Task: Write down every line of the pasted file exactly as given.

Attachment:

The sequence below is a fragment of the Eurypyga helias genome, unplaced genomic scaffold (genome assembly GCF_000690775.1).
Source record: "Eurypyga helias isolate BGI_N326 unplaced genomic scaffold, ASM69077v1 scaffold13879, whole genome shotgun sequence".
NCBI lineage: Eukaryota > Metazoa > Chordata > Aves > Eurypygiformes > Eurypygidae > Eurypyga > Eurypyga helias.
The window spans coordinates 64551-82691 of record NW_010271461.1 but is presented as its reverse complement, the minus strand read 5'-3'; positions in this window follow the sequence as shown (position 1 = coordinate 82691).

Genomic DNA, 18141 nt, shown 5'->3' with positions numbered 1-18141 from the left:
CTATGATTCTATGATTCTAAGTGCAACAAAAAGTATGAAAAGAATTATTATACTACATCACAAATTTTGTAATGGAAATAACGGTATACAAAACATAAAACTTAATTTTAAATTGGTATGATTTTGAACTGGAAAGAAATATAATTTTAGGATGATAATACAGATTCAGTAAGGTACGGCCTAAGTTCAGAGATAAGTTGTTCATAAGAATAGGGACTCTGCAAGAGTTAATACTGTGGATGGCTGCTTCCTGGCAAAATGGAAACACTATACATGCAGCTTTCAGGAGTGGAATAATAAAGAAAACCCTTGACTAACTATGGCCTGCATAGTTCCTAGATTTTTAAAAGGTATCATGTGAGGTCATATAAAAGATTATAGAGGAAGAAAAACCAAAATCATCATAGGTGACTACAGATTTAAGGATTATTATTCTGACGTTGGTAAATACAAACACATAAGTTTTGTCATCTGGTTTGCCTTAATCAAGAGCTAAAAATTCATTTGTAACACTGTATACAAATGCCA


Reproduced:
The sequence below is a fragment of the Eurypyga helias genome, unplaced genomic scaffold (genome assembly GCF_000690775.1).
Source record: "Eurypyga helias isolate BGI_N326 unplaced genomic scaffold, ASM69077v1 scaffold13879, whole genome shotgun sequence".
NCBI lineage: Eukaryota > Metazoa > Chordata > Aves > Eurypygiformes > Eurypygidae > Eurypyga > Eurypyga helias.
The window spans coordinates 64551-82691 of record NW_010271461.1 but is presented as its reverse complement, the minus strand read 5'-3'; positions in this window follow the sequence as shown (position 1 = coordinate 82691).

Genomic DNA, 18141 nt, shown 5'->3' with positions numbered 1-18141 from the left:
CTATGATTCTATGATTCTAAGTGCAACAAAAAGTATGAAAAGAATTATTATACTACATCACAAATTTTGTAATGGAAATAACGGTATACAAAACATAAAACTTAATTTTAAATTGGTATGATTTTGAACTGGAAAGAAATATAATTTTAGGATGATAATACAGATTCAGTAAGGTACGGCCTAAGTTCAGAGATAAGTTGTTCATAAGAATAGGGACTCTGCAAGAGTTAATACTGTGGATGGCTGCTTCCTGGCAAAATGGAAACACTATACATGCAGCTTTCAGGAGTGGAATAATAAAGAAAACCCTTGACTAACTATGGCCTGCATAGTTCCTAGATTTTTAAAAGGTATCATGTGAGGTCATATAAAAGATTATAGAGGAAGAAAAACCAAAATCATCATAGGTGACTACAGATTTAAGGATTATTATTCTGACGTTGGTAAATACAAACACATAAGTTTTGTCATCTGGTTTGCCTTAATCAAGAGCTAAAAATTCATTTGTAACACTGTATACAAATGCCA